Is Ignorance Bliss?
One major factor contributing to the twists and turns in India’s Sri Lanka policy had been the profound ignorance of senior bureaucrats based in New Delhi about the complexities of Sri Lanka. In his book Assignment Colombo the veteran Indian diplomat JN Dixit refers to one incident pertaining to Romesh Bhandari, then Foreign Secretary to the Government of India. When Romesh Bhandari was the Foreign Secretary New Delhi radically revised its stance on the Tamil issue. Instead of the suave G Parthasarathy who encouraged the moderate Tamil leaders of the TULF to enter into negotiations with the Sri Lankan Government, Romesh Bhandari pressurized the Tamil militants to go to Thimpu to talk to Sri Lankan Government. The Tamil militants had no other option because the senior officials of the RAW had threatened them that India would cut off all assistance if they did not go to Thimpu. The talks ended in failure, Romesh Bhandari was angry and bitter and resolved to deport both Satyendra and Chandrahasan from India. In later months the Government of India had prepared a “non-paper” (non-official paper) which could form the basis of further discussions. On one occasion, Romesh Bhandari and JN Dixit had one-to-one talks. It is better to quote JN Dixit in full: “Later that evening, when we were alone, he asked me whether I had informed the moderate Tamil leaders about the contents of the Non-Paper which were conveyed to the Sri Lankan Government. I told him I had not because I had no such instructions. This was where his vague knowledge about Tamil leadership found expression. He said, “Mani, as soon as your reach Colombo, hand over the documents to Chelvanayagam”. I pointed out that Chelvanayagam had died nearly two decades ago. So handing over the papers to him would not be possible. I said perhaps he meant I must hand over the paper to N Thiruchelvam”. Bhandari was impatient. He said, “Mani, give the paper to Chelvanayagam, Thiruchelvan whosoever it is. All these South Indian names are very confusing”. “I assured him that I would carry out the instructions”. With such an ignoramus as the Foreign Secretary, no wonder, India’s Sri Lanka policy got derailed.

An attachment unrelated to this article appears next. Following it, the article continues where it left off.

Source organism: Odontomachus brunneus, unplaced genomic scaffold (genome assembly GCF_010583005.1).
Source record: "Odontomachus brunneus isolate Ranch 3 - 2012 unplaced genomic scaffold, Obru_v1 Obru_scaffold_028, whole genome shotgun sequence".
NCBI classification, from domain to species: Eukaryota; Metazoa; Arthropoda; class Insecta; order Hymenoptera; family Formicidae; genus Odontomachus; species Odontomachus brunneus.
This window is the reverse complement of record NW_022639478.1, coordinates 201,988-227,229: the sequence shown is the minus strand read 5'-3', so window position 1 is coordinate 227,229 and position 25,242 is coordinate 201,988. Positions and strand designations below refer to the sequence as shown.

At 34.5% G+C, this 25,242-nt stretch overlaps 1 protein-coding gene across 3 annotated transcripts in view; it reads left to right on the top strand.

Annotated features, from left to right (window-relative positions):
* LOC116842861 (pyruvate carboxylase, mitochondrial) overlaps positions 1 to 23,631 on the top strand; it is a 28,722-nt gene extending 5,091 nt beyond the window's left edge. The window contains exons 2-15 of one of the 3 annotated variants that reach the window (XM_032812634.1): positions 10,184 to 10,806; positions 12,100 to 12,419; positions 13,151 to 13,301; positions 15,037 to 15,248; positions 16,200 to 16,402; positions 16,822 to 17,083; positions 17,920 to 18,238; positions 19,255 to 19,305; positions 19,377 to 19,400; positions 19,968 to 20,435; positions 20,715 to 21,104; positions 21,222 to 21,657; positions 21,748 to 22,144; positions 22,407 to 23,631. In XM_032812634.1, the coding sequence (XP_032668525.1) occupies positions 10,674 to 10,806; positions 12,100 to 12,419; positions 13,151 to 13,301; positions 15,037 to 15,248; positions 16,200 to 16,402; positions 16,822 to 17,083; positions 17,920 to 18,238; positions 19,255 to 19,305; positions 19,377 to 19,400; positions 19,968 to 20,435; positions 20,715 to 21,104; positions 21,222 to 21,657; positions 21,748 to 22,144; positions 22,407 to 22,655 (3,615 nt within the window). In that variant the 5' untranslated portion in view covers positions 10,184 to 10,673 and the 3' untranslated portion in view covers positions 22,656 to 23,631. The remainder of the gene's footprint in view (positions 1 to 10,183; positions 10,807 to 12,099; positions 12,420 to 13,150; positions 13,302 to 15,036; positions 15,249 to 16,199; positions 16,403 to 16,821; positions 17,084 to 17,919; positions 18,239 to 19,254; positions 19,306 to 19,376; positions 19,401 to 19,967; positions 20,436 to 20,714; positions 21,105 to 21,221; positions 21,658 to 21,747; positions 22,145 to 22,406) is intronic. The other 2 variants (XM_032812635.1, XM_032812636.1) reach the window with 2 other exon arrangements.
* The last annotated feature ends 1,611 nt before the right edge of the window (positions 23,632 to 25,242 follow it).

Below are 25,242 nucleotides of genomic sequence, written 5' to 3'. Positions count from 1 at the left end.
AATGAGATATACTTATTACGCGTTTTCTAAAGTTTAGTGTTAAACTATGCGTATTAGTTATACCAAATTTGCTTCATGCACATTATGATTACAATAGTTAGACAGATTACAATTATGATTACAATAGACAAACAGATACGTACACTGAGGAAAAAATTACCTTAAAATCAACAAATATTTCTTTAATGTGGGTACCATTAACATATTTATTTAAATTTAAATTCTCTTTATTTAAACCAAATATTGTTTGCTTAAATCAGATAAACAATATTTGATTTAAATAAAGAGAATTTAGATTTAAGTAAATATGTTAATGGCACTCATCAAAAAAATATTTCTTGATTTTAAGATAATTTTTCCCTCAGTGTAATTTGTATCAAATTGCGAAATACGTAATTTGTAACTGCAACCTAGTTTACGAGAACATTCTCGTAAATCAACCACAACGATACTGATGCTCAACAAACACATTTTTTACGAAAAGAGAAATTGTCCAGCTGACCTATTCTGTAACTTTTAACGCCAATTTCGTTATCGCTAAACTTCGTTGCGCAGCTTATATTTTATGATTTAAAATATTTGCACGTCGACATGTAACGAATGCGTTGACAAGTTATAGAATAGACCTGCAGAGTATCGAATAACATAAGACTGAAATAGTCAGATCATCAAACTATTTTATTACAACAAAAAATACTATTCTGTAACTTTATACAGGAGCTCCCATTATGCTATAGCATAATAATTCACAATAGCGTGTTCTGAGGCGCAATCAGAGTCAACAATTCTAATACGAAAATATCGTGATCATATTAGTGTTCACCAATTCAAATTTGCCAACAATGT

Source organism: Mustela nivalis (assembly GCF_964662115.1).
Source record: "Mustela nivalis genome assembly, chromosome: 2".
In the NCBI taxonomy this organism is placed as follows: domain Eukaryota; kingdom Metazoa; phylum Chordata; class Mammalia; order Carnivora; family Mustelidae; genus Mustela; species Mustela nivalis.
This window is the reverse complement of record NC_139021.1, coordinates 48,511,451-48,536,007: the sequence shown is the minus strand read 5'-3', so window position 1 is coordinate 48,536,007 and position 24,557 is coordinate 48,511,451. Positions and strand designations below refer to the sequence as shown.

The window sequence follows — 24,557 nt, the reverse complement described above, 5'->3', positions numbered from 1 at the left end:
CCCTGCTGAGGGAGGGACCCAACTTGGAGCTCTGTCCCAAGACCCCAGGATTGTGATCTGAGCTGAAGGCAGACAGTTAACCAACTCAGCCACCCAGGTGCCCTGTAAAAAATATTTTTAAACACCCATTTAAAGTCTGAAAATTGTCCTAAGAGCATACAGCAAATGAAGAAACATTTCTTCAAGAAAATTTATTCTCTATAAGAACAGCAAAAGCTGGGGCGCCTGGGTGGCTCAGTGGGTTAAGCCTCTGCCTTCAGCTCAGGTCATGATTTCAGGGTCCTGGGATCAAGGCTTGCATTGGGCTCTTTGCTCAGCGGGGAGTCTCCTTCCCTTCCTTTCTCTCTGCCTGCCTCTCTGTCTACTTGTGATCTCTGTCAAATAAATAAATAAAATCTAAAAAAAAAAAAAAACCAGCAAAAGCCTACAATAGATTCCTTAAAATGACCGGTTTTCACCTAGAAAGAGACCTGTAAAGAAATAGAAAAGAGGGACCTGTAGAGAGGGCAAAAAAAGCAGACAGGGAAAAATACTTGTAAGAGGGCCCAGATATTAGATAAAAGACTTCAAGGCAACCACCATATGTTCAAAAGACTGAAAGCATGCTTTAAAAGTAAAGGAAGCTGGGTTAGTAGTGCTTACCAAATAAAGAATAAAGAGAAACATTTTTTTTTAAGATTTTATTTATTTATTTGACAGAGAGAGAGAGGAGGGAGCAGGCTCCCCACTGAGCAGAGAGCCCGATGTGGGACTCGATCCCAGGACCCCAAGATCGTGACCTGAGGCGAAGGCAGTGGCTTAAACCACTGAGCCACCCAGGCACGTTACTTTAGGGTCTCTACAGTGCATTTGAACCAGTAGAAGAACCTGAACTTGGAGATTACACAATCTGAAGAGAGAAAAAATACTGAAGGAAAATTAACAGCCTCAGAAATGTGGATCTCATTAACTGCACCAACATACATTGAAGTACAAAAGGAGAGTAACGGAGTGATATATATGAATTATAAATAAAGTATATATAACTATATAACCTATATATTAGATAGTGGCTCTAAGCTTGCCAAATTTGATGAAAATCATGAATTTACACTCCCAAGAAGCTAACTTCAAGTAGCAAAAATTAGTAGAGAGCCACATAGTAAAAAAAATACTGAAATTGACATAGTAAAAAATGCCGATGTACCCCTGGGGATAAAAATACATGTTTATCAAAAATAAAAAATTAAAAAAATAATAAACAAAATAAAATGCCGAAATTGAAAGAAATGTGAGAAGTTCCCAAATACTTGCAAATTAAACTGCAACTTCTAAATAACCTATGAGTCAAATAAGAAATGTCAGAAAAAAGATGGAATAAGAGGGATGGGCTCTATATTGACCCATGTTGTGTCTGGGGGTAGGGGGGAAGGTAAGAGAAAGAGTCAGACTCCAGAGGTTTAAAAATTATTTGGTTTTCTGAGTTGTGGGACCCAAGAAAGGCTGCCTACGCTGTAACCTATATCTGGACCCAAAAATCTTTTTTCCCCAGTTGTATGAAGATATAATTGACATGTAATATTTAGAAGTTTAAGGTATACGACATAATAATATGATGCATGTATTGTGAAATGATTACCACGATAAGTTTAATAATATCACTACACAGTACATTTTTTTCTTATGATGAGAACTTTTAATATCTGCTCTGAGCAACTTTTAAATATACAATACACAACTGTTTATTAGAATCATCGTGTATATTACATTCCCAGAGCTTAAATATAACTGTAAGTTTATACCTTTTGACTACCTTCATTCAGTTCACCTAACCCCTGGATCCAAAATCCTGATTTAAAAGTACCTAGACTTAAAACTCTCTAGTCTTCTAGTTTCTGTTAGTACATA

The second incident relates to General Sundarji, Chief of the Army Staff, when the Indian Peace Keeping Force was inducted into Sri Lanka. The talks to persuade the LTTE to accept the provisions of the India-Sri Lanka Accord were running into serious difficulties. Thileepan had died in his fast unto death, Colombo was pressuring New Delhi to take action against the recalcitrant LTTE and it was apparent that India had no other option except to use force against the Tigers. At that time Prime Minister Rajiv Gandhi convened a meeting of senior officials to decide the future course of action. The meeting was attended, among others, by the Defence Minister KC Pant, Foreign Secretary KPS Menon, Indian High Commissioner to Colombo JN Dixit, the Chief of RAW SE Joshi and his successor designate AN Varma and Chief of the Army Staff General Sundarji. Now let us quote JN Dixit: “Rajiv’s question was primarily addressed to the then Secretary of the Research and Analysis Wing, SE Joshi who was cautious in his response. He said that the LTTE was not a very trustworthy organization and the agreement in a manner went against their high flown demand for Eelam. Joshi was about to retire. His successor Anand Varma’s response was that the LTTE owed much to India’s support, that it was the LTTE which conveyed the message to N Ram of The Hindu, which initiated the whole process of discussions on the proposed Agreement. Varma expressed the view that if the LTTE was guaranteed an important role in the power structure in the Tamil areas of Sri Lanka, and if the merger of the northern and the eastern provinces was somehow made permanent (whatever be the interim political arrangements proposed) and if the LTTE cadres were absorbed into the administrative set-up of the new Province, the LTTE would endorse the agreement especially as it was being guaranteed by India. The general tenor of his advice was that “these are boys whom we know and with whom we have been in touch and so they listen to us”. On the implications of India having to confront the LTTE, Rajiv Gandhi asked then Chief of the Army Staff General Sundarji what his assessment was. The General’s reply was that once the LTTE endorsed the Agreement, they would not have the wherewithal to go back and confront India or the Sri Lankan Government. He went on to say if the LTTE decided to take on India and Sri Lanka militarily, Indian armed forces would be able to neutralize them militarily within two weeks. So there need not be any serious worry on this score”. Instead of marginalizing the Tigers within two weeks, the IPKF got bogged down in the Sri Lankan quagmire, hundreds of Indian jawans sacrificed their lives, many more were wounded and, what is more disgraceful, the IPKF returned from the island without attaining the objectives which New Delhi had laid down.